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Founder of Senate ‘union tracker’ aims to empower staffers

Initial results show 15 senators open to the idea of unionization of their offices

"I wanted to do something that would get senators on the record and try to force them to have these conversations," says Gabe Garbowit, a former staffer for Sen. Tina Smith.
"I wanted to do something that would get senators on the record and try to force them to have these conversations," says Gabe Garbowit, a former staffer for Sen. Tina Smith. (Photo courtesy of Gabe Garbowit)

Corrected 9:10 a.m. | Over the course of more than four years working on the Hill, Gabe Garbowit heard the same set of gripes from his fellow staffers that he felt.

The hours were long, and overtime often went unpaid. Office conditions could be subpar, and there was general confusion about staffers’ rights when professional lines were crossed. Offices on the Senate side were siloed, stymieing communication.

“People had a lot of difficult experiences,” Garbowit, who spent the duration of his Hill career in the office of Sen. Tina Smith, D-Minn., said in an interview.

Garbowit left Congress in July and took a sharp turn away from politics. He worked briefly as a meat cutter at a Washington barbecue joint and then moved back to Minnesota, where he is doing temp work and plotting his next move.

He’s more than 1,000 miles away from the Capitol now, but the challenges he experienced working on the Hill are still top of mind. This month, Garbowit decided to do something he hopes will improve conditions for former compatriots still working in the Senate and those yet to join.

In mid-March, he launched, which, true to its domain name, tracks the union support, or opposition, of all 100 senators.

The website is an attempt to get every senator on the record on two questions: Would they support collective bargaining protections for Senate staff? And would they support their own staff unionizing?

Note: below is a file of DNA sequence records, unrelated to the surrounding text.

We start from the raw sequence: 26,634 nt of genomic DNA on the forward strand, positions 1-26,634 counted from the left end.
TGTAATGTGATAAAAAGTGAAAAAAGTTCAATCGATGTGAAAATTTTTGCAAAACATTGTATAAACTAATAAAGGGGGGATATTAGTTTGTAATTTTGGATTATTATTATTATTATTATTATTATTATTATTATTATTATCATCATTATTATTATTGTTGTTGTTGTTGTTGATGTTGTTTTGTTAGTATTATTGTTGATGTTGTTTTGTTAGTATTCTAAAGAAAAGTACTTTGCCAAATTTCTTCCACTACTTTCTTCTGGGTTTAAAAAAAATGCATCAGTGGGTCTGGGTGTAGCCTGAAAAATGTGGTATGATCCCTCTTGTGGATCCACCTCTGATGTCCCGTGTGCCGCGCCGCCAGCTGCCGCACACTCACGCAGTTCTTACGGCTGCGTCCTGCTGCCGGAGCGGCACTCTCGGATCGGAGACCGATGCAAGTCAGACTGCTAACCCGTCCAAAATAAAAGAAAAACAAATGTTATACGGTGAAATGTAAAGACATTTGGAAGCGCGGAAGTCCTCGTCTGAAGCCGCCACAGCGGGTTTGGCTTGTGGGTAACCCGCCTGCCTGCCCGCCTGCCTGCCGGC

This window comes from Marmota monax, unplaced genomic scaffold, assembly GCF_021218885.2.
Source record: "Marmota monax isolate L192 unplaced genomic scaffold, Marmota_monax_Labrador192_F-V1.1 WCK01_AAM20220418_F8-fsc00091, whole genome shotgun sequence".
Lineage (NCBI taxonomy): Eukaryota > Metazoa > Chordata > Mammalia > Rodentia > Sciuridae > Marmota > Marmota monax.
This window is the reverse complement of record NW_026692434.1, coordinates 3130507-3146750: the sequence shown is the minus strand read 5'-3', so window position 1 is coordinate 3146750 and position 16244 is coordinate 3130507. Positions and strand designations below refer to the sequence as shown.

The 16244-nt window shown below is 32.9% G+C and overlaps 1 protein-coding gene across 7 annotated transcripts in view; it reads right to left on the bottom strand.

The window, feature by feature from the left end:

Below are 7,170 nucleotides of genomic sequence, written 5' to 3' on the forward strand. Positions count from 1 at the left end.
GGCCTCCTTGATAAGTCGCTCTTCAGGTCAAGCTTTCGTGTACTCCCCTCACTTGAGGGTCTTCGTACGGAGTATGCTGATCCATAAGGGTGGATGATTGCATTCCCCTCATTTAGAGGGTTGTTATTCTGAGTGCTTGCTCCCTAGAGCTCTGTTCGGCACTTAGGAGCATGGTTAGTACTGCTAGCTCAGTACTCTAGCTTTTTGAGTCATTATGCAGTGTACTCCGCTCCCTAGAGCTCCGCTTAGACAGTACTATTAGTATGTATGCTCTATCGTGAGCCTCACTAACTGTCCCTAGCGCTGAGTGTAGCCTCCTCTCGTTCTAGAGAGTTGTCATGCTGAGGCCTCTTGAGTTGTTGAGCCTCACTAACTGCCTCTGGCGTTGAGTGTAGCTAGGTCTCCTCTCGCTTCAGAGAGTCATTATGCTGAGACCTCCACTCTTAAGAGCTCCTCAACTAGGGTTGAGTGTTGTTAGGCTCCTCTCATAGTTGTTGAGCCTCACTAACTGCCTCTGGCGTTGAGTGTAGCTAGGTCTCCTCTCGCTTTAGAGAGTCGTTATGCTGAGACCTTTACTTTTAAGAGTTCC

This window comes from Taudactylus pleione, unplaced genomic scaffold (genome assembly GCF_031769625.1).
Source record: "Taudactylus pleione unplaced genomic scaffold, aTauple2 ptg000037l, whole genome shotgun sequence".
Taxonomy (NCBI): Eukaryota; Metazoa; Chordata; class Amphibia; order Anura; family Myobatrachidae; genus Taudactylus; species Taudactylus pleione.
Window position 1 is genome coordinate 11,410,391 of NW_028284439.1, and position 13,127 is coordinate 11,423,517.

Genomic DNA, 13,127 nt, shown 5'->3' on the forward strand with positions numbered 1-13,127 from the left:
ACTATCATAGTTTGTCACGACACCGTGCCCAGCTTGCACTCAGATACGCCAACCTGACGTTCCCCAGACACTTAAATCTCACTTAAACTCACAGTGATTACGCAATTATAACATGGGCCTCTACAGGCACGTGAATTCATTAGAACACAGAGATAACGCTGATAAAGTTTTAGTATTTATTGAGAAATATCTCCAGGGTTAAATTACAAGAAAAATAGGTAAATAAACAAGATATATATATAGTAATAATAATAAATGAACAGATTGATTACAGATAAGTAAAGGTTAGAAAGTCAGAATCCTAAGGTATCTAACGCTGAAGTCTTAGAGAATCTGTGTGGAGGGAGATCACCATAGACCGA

The results, to this point, are not groundbreaking. But he plans to continue pressing for answers.

No Republicans responded to Garbowit’s inquiry, and more than half of Democrats also ignored it. Five Democrats — Sens. Tammy Baldwin of Wisconsin, Bob Casey and John Fetterman of Pennsylvania, Bob Menendez of New Jersey and Patty Murray of Washington — answered “yes” to the first question and declined to respond to the second.

Fifteen Democrats, however, answered yes to both questions, including Smith, Garbowit’s former boss. Unsurprisingly, Sen. Edward J. Markey, the Massachusetts Democrat whose staff became the first in the upper chamber to unionize with his voluntary support, was also part of the group that voiced support for unionization.

“When I heard the news about Markey, I was floored,” Garbowit said. “When I was a staffer, the thought of an office being voluntarily recognized was unthinkable. I thought that was tremendous momentum.”

Garbowit hopes the tracker will allow staff to capitalize on that momentum, though the Senate has lagged behind the House in its support for staff unionization.

In May 2022, the Democrat-led House passed a resolution guaranteeing staff protection, which set the stage for the Congressional Workers Union to start organizing Hill offices. The push came amid broader calls for better pay and working conditions after decades of stagnant staff wages. By the end of 2022, staff in the offices of 14 House Democrats had petitioned to hold union elections.

“We were shocked by how quickly the House was able to turn all these stories and frustrations into something concrete that actually led to a rules change,” Garbowit said. “So I wanted to do something that would get senators on the record and try to force them to have these conversations.”

Growing up, Garbowit never expected to work on the Hill. He studied philosophy at Macalester College in St. Paul, Minn., hardly a feeder school for government jobs. It was mostly by chance that he learned of an internship in Smith’s office, which turned into a job as a digital director.

In that role, Garbowit never dealt with the press or sat for interviews, and he was at first reluctant at the thought of speaking out in favor of unions with the launch of his tracker. He considered publishing the site anonymously or using a pseudonym. Ultimately, though, he felt it was necessary to sign his name to the effort, at least in part to show current staffers that they could speak up without fear of reprisal.

“If a single staffer feels a little more empowered to talk about what they’ve experienced in their workplace and how they can make a productive change, that, to me, is just incredible,” Garbowit said.

This report has been corrected to reflect that a group of Democratic senators responded “yes” to the first question in the tracker.

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